Professor Terry Herter
Research Area: Stellar Evolution, Galactic Center
Research Project: FORCAST
Biography: My research involves studying evolved massive stars in the Galactic Center region using the Faint Object Infrared Camera for the SOFIA Telescope (FORCAST) on the Stratospheric Observatory for Infrared Astronomy (SOFIA). I am interested in the environment of the Galactic Center because it is the home to a large portion of the highest mass stars in our galaxy. High mass stars undergo evolutionary phases, such as the Wolf-Rayet phase, or in some cases, the Luminous Blue Variable (LBV) phase, that are different from the evolutionary phases of less massive stars. Many details about the these phases and the transitions between them are not well understood. In particular the LBV phase is exceptionally rare and the mechanism which causes it is unknown.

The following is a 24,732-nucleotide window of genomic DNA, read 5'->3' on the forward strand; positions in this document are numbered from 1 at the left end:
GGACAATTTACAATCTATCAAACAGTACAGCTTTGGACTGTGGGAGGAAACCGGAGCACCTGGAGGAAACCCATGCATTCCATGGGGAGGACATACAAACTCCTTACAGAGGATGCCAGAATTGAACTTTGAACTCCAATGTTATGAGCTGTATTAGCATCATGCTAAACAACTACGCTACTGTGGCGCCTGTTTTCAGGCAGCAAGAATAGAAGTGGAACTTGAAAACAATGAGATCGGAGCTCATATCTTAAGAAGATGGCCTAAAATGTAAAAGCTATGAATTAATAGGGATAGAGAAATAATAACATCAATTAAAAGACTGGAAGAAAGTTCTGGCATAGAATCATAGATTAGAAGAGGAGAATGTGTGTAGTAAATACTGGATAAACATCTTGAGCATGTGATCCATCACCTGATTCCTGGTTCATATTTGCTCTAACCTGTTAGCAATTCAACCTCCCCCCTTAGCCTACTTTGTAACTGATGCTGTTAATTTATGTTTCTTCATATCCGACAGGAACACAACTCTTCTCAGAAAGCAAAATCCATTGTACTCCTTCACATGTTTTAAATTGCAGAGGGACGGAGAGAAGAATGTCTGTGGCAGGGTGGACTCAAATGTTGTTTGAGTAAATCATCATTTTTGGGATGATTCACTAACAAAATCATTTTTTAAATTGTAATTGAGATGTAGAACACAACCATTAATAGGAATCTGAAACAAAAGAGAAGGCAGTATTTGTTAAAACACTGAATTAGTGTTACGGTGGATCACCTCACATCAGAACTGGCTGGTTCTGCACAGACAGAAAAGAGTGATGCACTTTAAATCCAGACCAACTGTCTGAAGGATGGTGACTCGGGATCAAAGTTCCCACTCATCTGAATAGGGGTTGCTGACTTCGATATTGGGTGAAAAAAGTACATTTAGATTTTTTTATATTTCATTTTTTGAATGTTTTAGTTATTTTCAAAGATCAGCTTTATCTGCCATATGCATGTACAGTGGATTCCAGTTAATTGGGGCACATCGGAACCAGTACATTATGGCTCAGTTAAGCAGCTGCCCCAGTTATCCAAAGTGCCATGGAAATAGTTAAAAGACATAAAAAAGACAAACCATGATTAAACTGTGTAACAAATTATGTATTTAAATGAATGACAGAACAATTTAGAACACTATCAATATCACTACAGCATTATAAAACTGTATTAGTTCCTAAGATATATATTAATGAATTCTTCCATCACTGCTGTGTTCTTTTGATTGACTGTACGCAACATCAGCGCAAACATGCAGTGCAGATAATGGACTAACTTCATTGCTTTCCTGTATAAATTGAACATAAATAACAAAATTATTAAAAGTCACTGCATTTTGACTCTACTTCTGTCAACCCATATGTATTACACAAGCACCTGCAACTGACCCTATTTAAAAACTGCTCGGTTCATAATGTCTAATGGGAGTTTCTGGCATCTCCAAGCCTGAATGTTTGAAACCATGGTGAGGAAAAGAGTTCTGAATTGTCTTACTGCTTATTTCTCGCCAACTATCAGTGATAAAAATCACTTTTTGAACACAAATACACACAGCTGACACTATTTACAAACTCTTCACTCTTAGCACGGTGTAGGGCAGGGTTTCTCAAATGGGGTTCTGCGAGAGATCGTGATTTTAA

I received my BS in Physics from the University of Central Arkansas (UCA). While at UCA, I worked in optical and ultraviolet spectroscopy. As an undergraduate, I also participated in two REU (Research Experiences for Undergraduates) programs. In the summer of 2011, I was an REU student at the University of Michigan. I worked with the Robotic Optical Transient Search Experiment (ROTSE) group. While working with the ROTSE collaboration, I contributed to a supernova candidate discovery (ATEL #3438) and a supernova discovery (CBET 2784). In the summer of 2012, I was an REU student at Cornell University. This is where I began my work with the FORCAST group.
"SOFIA Spots Recent Starbursts in the Milky Way Galaxy's Center," NASA RELEASE 13-010HQ (Jan. 8, 2013)- http://www.nasa.gov/mission_pages/SOFIA/13-010HQ.html